Talk:Cinema of the Soviet Union

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The 1930s[edit]

While the material contained in the section "1930s" is articulate and well informed, I am concerned that it makes a number of factual statements (i.e., regarding the declining rate of film production throughout the decade) which are not supported by any documentary evidence or reference links. It would be a shame to "cut" this material on the basis of this absense; who knows where this section originates from? If we knew this, it would be possible to reconstruct the section so that it conforms properly with Wikipedia formatting standards. In truth, this section reads like an essay or micro-essay that has been dropped in from another source.

Dune Sherban (talk) 23:37, 17 December 2010 (UTC)

Old talk[edit]

Russian Ark is not truly the first unedited film, there are a lot of others who've done that before, f.e. Andy Warhol. It is, however, the first long feature film that has truly been shot in one take - because everything was filmed on a mega-harddisk. Hitchcock's The Rope is another example, but since that was filmed on 35mm, they had to change reels after 20 minutes. But, since English is not my mothertongue, I feel uncertain to change this little nuance in the text.

Comment[edit]

I agree with the above. It might be better to say that it is the first feature film made in a single shot. On the other hand, I'm no native speaker either...

Factchecking[edit]

Can someone please give me a reliable source for these two "oddities" mentioned in the Censorship section? I don't know about the first, but the second certainly sounds like the equivalent of an urban legend. -- Simonides 00:05, 21 Oct 2004 (UTC)

  • The delay of the release of the film Solaris by two years, causing it to appear on the heels of Kubrick's 2001 (and thus was dubbed in the West an answer to 2001), although it was made before.
  • The release of Andrey Rublev in black and white (it was originally in color) because the film was deemed too bloody.

I realise the age of this query, yet the point is valid: Andrei Rublev was intended to be shot in black and white, which in the film gradually shifts into colour in the closing scenes. Tarkovsky explicitely intended this effect as a stylistic and meaningful device; it was not 'imposed' on the film (though other conditions were). In Robert Bird's study of Tarkovsky's film, the director is quoted as saying that the black/white-colour shift;

"will create the unusual effect of a blow, the very step which, perhaps, somewhere conventionally divides life and art" (in Andrei Tarkovsky: elements of cinema, p. 43)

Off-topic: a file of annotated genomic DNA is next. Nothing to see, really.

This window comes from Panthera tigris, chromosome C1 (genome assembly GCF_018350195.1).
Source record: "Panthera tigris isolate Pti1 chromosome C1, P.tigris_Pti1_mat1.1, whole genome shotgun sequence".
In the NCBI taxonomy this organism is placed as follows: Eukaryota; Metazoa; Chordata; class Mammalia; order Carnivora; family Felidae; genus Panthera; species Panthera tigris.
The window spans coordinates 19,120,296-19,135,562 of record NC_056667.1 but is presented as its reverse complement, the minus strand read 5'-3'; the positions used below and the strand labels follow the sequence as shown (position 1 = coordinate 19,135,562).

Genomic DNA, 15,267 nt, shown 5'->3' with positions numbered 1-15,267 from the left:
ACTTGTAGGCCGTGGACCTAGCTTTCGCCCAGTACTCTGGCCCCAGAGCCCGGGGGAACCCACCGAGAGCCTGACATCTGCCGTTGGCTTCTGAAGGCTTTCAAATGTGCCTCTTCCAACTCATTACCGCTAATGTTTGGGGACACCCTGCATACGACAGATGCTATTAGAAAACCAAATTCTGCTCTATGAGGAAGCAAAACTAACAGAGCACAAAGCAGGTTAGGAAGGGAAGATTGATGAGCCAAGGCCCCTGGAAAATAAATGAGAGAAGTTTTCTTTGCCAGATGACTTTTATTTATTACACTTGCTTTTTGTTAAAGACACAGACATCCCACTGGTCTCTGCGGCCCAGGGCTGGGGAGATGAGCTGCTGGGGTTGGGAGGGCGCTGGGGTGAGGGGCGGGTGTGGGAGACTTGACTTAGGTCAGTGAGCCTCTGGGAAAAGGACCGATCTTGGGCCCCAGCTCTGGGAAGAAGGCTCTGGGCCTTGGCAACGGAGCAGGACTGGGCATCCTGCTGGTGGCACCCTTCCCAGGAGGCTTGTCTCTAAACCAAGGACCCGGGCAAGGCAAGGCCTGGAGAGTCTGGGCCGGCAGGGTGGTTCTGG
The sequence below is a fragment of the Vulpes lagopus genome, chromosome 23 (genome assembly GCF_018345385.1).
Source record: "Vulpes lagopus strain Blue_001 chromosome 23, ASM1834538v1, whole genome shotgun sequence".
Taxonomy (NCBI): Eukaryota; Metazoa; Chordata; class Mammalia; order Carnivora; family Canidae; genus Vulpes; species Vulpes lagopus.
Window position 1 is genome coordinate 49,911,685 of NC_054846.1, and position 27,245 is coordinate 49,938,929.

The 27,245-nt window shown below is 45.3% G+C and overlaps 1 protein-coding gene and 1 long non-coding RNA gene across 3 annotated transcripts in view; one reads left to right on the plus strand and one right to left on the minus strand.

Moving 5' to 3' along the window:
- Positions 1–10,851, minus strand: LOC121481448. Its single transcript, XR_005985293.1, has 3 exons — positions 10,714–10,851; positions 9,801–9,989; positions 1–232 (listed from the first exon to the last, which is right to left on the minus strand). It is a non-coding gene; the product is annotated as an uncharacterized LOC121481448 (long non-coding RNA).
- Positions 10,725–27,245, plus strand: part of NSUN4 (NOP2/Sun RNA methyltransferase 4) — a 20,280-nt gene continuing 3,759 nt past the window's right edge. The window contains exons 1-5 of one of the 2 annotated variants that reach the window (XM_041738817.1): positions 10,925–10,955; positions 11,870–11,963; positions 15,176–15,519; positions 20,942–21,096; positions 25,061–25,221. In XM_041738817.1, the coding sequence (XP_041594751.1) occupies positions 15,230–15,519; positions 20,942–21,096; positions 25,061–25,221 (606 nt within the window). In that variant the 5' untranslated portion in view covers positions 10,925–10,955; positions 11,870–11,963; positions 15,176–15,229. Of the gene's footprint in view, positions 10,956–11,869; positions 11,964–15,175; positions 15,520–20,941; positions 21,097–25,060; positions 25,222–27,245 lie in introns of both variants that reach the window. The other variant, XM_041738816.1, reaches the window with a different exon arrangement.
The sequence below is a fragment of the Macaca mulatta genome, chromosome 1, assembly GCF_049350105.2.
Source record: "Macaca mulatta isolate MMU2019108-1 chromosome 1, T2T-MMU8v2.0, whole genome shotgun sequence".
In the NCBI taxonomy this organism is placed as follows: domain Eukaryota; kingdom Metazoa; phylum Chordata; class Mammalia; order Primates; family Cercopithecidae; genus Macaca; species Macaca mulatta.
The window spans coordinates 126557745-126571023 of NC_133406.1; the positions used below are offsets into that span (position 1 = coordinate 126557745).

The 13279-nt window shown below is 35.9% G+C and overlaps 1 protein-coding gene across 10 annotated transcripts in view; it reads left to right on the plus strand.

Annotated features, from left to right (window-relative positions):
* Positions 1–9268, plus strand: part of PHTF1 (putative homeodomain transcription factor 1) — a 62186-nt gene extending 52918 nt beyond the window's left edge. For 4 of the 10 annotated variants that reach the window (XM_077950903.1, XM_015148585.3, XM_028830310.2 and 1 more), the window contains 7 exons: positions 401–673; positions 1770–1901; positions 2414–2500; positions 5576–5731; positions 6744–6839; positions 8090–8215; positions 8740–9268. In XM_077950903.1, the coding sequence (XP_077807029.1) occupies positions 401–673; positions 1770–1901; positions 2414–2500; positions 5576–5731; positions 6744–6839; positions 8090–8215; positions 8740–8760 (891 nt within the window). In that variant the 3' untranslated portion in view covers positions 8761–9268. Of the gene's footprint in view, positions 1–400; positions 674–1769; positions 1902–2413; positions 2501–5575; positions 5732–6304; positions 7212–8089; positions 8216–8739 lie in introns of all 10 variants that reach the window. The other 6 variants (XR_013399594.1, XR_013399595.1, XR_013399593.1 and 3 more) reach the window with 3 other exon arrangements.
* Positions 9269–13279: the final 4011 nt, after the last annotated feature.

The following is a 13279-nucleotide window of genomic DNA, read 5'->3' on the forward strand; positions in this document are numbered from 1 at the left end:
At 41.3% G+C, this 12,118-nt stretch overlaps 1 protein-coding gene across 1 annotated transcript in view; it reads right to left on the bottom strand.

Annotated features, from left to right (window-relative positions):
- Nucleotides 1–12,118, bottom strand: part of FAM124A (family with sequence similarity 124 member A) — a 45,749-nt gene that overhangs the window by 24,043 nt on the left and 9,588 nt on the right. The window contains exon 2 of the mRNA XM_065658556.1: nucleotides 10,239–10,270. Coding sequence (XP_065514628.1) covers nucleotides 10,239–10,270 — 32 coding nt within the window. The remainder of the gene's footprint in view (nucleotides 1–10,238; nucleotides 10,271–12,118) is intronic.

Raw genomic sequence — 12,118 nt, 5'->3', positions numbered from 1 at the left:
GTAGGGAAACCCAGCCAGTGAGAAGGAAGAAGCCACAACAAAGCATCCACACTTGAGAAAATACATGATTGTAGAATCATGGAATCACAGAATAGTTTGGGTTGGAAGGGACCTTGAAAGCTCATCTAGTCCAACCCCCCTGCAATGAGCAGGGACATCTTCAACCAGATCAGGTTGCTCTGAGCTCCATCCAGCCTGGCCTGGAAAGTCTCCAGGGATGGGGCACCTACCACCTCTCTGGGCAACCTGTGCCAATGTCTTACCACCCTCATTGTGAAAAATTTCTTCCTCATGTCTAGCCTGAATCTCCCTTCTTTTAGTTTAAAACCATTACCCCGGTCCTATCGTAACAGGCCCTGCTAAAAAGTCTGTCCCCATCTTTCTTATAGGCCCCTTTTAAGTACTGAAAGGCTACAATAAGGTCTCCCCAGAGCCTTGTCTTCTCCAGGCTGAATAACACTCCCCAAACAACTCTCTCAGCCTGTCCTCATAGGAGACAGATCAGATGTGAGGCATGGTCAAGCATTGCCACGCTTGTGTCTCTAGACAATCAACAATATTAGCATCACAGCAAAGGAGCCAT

As such, it is certainly justifiable to remove the second 'oddity' from the Wiki.

Dune Sherban (talk) 19:53, 22 December 2010 (UTC)

What Is This Page About?[edit]

Heading is "Cinema of Russia and Soviet Union". Then, second paragraph of introduction begins (correctly) "Soviet Cinema" should not be used as a synonym for "Russian Cinema". Then entire following material deals exclusively with Soviet Cinema up to last small part, which briefly 'stubs' the Cinema of the Russian Republic, and where is the Russian Empire. This article needs to be retitled Cinema of the Soviet Union, and a new Cinema of Russia needs to be created to address the nation of Russia (Empire and Republic). Have much to add re Soviet Union but won't until I see stability and consistency: I'd change the article title, but don't know how... --Sergei, 5/10/05.

Well, this article certainly has misleading title. But I see this not very important, let me explain,why. Both Cinema of Russia and Cinema of the USSR are extremely underdeveloped topics in Wikipedia. For example, while the Internet Movie Database (http://www.imdb.com/) has information about 6,000 Soviet movies, in Wikipedia even if we add number of articles about Russian movies to number of articles about Soviet movies, we'll hardly get more than 20. Therefore, if I had enough time to start a project "Cinema of the Soviet Union", I should start from creating new articles at least about the most notable movies. But if you want to split this article into several ones, making each of them look even more poor than now, then you should start from Help:Starting a new page and Help:Renaming (moving) a page. Cmapm 01:00, 11 Jun 2005 (UTC)
Thanks for the assist. I've pulled the two apart: Russia is now at Film in Russia, and I've put in a text start; see how it looks. I hope to also add more to this separate Soviet Union page and will probably re-rename it Film in the Soviet Union at some point. Issue here is that Film has been co-opted as the term-of-choice for motion pictures/moving pictures/cinema/etc. and I'm going to try and round up all relevant sub-articles this week to next and put them in one place. If we can get more detail in, neither page should look badly in the near future - my only problem there is my knowledge base only goes up through the Stalin years, and either others will have to chip in for the later decades & the "new Russia", or I will have to dig up some literature and learn something new... Rich Wannen, aka Sergei, aka (tho Heaven knows why; I'm logged in) 12.73.194.65 17:11, 13 Jun 2005 (UTC)

Many POV issues introduced recently[edit]

This looks like a large campaign against the Soviet cinema by anon user. Just few examples:

Notable films from Stalin era include Aleksandr Nevsky and Ivan Grozny. These films were made during the Patriotic war when censorship was slightly loosened.

After the end of Khrushchev Thaw, and a new encroachment on free expression, Soviet cinema began to rely heavily on use of subtle hints and themes to say with images what could not be said with words, to circumvent the government censorship.

Vysota (Height) is considered to be defining film of the Thaw era (it also became the foundation of the Bard movement).

The Cold War resumed with a vengeance, and all the strictures on film content were revived by the war-worn Stalinists, and moreso, much in parallel to what occurred in the USA. Only, the government was making the films.